Buffington Law Firm's Trust Litigation attorney team has dealt with all manner of trust and estate disputes. This Blog article will discuss some of the more common causes of such disputes.
In business litigation, the issue of negligent misrepresentation is often misunderstood. Despite its name, "negligent misrepresentation" arises when a Defendant makes a statement (i.e. a representation) that he or she has no reasonable basis for believing to be true. While this technically may involve a state of mind on the part of the Defendant that seems like negligence, under California law this can legally constitute fraud. [Bily v. Arthur Young; Cal. Civil Code Sec. 1710(2)].
In last week's business litigation Blog article we discussed fraud in the formation of contracts, and how to differentiate certain scenarios that involve fraud from straight breach of contract situations. In this brief article we will discuss other types of fraud as they relate to contracts. Buffington Law Firm's breach of contract and business fraud attorneys have litigated many cases involving business fraud. In these Blog articles we seek to inform the general public concerning some of the basics of this type of business litigation.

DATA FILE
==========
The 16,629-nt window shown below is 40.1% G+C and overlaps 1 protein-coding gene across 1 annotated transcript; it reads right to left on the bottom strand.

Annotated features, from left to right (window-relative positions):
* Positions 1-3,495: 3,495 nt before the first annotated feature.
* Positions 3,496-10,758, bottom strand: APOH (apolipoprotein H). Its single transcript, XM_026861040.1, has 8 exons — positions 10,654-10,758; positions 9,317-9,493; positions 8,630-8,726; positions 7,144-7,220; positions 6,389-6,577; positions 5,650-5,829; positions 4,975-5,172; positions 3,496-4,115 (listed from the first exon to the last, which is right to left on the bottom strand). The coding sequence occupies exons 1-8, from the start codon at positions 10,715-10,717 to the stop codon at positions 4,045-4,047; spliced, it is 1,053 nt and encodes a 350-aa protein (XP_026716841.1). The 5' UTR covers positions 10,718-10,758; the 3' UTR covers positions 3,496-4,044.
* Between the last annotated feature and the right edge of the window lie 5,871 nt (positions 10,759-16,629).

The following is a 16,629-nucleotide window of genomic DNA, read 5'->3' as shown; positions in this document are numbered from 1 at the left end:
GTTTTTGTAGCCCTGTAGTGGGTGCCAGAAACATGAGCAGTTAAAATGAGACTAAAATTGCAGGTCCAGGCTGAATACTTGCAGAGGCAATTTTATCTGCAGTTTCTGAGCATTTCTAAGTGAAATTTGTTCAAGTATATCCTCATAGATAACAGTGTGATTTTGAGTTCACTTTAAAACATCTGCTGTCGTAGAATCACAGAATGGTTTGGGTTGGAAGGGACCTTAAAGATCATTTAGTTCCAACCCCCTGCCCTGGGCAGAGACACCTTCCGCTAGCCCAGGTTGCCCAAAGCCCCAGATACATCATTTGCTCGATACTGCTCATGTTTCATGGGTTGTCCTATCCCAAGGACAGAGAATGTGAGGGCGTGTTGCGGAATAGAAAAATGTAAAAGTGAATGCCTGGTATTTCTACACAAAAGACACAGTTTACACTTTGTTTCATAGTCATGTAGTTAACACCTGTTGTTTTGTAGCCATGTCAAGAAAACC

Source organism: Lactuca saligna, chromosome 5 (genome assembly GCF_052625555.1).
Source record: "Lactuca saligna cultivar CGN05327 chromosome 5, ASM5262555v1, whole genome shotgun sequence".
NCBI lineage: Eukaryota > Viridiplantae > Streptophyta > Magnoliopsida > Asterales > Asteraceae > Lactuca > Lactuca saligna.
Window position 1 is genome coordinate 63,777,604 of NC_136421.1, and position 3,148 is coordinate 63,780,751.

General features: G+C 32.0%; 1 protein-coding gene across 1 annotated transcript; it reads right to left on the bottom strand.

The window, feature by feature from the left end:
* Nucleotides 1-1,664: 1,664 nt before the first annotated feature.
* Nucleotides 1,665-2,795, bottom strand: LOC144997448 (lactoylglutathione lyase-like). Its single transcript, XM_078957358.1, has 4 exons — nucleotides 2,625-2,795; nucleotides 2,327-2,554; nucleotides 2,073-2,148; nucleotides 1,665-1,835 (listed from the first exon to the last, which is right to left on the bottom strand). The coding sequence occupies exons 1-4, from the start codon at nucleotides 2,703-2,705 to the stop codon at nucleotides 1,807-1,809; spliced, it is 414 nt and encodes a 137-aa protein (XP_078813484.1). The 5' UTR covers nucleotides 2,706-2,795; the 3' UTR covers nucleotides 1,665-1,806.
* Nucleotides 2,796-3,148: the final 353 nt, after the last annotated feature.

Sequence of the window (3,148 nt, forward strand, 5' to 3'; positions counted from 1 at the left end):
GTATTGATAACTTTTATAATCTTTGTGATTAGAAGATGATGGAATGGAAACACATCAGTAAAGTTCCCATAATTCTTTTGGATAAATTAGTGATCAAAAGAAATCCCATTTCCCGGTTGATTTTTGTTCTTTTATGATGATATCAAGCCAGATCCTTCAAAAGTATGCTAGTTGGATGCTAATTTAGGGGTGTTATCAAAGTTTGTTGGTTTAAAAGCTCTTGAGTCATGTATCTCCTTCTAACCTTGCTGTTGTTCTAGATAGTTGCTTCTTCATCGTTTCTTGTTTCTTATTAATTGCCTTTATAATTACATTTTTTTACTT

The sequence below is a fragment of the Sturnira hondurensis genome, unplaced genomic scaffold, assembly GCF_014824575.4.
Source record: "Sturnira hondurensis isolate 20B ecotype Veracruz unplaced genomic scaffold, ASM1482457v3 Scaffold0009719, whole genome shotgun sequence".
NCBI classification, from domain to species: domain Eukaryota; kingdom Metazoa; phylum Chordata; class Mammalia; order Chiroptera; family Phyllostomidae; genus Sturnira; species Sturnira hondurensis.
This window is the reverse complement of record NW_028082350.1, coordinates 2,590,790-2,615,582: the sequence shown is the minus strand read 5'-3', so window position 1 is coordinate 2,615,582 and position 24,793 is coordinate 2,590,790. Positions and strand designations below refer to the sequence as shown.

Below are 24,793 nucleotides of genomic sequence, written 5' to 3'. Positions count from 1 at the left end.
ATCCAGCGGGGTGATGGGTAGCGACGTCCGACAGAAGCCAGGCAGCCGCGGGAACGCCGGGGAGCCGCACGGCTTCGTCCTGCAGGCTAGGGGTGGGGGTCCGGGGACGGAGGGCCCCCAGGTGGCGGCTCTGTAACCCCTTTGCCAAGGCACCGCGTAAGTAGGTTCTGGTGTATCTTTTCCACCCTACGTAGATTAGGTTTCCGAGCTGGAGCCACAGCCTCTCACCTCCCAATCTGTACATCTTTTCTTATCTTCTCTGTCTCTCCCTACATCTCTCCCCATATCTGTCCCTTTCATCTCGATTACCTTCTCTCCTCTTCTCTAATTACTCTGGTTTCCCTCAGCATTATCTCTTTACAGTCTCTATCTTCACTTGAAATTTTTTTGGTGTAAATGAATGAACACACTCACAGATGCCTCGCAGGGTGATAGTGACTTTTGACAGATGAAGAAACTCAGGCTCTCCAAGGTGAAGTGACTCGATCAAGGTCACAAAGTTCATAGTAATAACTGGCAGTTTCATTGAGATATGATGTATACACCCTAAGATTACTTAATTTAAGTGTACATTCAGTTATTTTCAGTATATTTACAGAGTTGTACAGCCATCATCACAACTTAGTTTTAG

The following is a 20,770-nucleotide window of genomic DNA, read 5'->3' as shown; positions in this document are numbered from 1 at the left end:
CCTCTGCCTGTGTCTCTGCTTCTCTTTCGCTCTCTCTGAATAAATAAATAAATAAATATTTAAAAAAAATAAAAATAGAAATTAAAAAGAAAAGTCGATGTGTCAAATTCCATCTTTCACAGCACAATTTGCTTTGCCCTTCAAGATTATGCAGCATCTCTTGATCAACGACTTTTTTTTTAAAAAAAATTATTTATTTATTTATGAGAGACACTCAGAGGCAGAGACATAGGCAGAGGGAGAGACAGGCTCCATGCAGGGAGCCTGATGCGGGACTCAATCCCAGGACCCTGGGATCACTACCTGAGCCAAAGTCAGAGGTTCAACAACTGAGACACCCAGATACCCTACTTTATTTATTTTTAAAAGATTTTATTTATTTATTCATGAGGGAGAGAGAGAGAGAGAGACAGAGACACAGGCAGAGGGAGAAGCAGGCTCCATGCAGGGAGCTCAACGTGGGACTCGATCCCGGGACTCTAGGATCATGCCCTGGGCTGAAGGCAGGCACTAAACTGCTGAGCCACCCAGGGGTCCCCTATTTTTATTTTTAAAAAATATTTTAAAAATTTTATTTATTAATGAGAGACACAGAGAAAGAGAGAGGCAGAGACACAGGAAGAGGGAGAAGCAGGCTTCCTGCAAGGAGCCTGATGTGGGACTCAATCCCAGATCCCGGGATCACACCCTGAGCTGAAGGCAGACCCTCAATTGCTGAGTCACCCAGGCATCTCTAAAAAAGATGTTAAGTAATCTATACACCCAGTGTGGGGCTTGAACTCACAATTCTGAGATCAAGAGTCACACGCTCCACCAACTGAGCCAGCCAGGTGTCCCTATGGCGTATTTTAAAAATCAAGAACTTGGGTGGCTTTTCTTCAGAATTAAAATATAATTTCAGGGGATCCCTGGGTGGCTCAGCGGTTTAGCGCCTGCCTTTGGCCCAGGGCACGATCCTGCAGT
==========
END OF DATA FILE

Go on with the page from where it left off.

Buffington Law Firm's business litigation attorneys have successfully tried many lawsuits involving business fraud. In this brief Blog article we will discuss some of the basics of business fraud in the formation of business contracts. It is important to know the difference between a breach of contract lawsuit, and a lawsuit which is properly characterized as actual fraud.
Buffington Law Firm's business trial lawyers have frequently dealt with lawsuits deriving from business disputes involving the purchase and sale of a business. These lawsuits typically occur when the buyer believes that the seller concealed or misstated some material fact concerning the nature of the business. Alternatively, the buyer may simply not carry out some of his or her obligations set forth in the purchase contract, such as making installment payments against the purchase price if the contract calls for this. In either context, litigation is common.